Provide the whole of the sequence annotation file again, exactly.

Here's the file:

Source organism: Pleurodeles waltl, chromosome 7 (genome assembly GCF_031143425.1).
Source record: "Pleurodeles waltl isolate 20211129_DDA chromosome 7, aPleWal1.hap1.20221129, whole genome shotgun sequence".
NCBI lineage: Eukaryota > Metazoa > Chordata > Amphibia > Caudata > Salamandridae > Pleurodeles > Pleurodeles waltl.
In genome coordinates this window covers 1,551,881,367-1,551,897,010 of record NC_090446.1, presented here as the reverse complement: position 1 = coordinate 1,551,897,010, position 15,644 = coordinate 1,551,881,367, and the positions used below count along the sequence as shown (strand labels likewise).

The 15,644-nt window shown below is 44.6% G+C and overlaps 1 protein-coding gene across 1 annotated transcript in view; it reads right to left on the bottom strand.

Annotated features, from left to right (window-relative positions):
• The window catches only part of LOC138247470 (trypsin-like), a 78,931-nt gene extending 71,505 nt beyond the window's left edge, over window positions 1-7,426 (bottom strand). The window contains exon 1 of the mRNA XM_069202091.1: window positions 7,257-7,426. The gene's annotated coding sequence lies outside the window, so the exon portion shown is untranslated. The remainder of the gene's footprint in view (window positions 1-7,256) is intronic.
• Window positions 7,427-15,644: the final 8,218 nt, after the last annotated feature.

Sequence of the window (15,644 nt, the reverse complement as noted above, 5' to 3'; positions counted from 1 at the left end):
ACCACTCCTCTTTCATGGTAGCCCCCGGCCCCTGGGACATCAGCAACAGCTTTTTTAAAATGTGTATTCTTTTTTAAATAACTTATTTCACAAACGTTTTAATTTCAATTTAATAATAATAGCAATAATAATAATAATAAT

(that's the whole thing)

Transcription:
Source organism: Pleurodeles waltl, chromosome 7 (genome assembly GCF_031143425.1).
Source record: "Pleurodeles waltl isolate 20211129_DDA chromosome 7, aPleWal1.hap1.20221129, whole genome shotgun sequence".
NCBI lineage: Eukaryota > Metazoa > Chordata > Amphibia > Caudata > Salamandridae > Pleurodeles > Pleurodeles waltl.
In genome coordinates this window covers 1,551,881,367-1,551,897,010 of record NC_090446.1, presented here as the reverse complement: position 1 = coordinate 1,551,897,010, position 15,644 = coordinate 1,551,881,367, and the positions used below count along the sequence as shown (strand labels likewise).

The 15,644-nt window shown below is 44.6% G+C and overlaps 1 protein-coding gene across 1 annotated transcript in view; it reads right to left on the bottom strand.

Annotated features, from left to right (window-relative positions):
• The window catches only part of LOC138247470 (trypsin-like), a 78,931-nt gene extending 71,505 nt beyond the window's left edge, over window positions 1-7,426 (bottom strand). The window contains exon 1 of the mRNA XM_069202091.1: window positions 7,257-7,426. The gene's annotated coding sequence lies outside the window, so the exon portion shown is untranslated. The remainder of the gene's footprint in view (window positions 1-7,256) is intronic.
• Window positions 7,427-15,644: the final 8,218 nt, after the last annotated feature.

Sequence of the window (15,644 nt, the reverse complement as noted above, 5' to 3'; positions counted from 1 at the left end):
ACCACTCCTCTTTCATGGTAGCCCCCGGCCCCTGGGACATCAGCAACAGCTTTTTTAAAATGTGTATTCTTTTTTAAATAACTTATTTCACAAACGTTTTAATTTCAATTTAATAATAATAGCAATAATAATAATAATAAT